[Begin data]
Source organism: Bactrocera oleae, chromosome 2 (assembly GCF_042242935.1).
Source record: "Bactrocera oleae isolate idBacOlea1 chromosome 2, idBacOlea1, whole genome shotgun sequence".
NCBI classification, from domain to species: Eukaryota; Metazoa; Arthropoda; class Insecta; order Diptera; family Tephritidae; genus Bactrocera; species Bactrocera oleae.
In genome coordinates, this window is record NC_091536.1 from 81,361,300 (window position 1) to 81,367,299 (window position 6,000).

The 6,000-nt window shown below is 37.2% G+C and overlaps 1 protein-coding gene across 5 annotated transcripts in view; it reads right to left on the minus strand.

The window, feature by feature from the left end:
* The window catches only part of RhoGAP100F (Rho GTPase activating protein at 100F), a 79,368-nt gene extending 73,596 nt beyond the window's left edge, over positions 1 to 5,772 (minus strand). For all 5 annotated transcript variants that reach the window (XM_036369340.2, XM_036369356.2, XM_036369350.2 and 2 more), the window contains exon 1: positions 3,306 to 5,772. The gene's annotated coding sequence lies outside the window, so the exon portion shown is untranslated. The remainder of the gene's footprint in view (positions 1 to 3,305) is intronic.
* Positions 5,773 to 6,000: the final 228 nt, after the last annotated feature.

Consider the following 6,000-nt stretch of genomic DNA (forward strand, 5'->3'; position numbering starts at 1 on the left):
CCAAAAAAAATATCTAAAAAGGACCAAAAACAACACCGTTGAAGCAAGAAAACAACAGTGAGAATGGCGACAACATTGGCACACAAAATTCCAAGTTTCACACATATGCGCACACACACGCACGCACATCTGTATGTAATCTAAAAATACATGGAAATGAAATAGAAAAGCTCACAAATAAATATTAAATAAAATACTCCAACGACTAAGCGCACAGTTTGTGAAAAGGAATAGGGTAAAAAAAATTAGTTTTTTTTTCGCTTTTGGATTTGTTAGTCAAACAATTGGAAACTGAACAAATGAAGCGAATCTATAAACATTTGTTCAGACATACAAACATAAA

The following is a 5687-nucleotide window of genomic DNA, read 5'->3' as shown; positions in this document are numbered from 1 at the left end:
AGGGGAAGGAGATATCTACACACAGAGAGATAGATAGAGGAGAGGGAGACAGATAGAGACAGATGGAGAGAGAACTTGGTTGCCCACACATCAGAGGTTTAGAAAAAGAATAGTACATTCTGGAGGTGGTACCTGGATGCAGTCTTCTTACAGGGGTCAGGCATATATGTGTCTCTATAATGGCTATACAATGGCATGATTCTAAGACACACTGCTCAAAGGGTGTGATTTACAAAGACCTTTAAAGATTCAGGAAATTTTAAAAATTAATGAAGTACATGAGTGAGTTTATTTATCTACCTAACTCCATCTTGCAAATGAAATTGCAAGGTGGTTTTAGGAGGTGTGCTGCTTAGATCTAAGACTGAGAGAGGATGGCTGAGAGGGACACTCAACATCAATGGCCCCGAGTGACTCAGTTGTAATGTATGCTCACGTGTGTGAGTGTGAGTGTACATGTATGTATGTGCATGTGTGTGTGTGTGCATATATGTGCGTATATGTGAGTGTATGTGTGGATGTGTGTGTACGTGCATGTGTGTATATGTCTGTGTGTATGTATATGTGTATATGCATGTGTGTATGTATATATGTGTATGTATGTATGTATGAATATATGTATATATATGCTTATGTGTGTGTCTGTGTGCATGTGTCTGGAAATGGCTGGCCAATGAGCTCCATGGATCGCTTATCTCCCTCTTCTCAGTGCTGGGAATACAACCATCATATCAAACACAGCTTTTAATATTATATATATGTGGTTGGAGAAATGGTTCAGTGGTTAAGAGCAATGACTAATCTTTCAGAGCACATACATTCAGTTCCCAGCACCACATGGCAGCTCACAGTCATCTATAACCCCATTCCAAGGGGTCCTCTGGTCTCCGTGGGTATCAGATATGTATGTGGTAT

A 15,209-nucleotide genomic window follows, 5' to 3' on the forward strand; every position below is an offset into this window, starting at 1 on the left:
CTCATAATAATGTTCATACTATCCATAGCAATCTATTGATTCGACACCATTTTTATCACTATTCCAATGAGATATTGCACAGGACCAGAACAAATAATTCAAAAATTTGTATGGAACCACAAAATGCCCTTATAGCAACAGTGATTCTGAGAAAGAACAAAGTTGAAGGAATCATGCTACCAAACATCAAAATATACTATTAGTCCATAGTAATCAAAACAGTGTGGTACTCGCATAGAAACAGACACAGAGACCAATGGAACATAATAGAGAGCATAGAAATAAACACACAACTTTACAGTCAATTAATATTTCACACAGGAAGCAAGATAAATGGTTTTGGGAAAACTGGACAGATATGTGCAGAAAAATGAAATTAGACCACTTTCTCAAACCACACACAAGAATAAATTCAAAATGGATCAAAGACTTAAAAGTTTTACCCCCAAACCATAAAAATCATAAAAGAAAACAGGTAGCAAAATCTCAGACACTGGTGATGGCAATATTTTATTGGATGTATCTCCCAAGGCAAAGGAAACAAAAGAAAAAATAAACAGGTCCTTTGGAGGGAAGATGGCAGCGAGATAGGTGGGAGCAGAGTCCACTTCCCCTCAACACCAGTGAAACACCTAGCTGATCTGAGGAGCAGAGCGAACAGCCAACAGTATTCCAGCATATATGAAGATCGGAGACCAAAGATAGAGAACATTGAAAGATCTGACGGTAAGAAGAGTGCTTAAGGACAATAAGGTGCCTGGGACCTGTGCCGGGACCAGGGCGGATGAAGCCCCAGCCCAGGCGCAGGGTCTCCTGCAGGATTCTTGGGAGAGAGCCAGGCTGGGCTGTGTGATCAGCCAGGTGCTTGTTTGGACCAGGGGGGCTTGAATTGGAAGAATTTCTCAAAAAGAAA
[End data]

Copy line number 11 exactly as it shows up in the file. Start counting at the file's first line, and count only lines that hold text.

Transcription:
The following is a 5687-nucleotide window of genomic DNA, read 5'->3' as shown; positions in this document are numbered from 1 at the left end: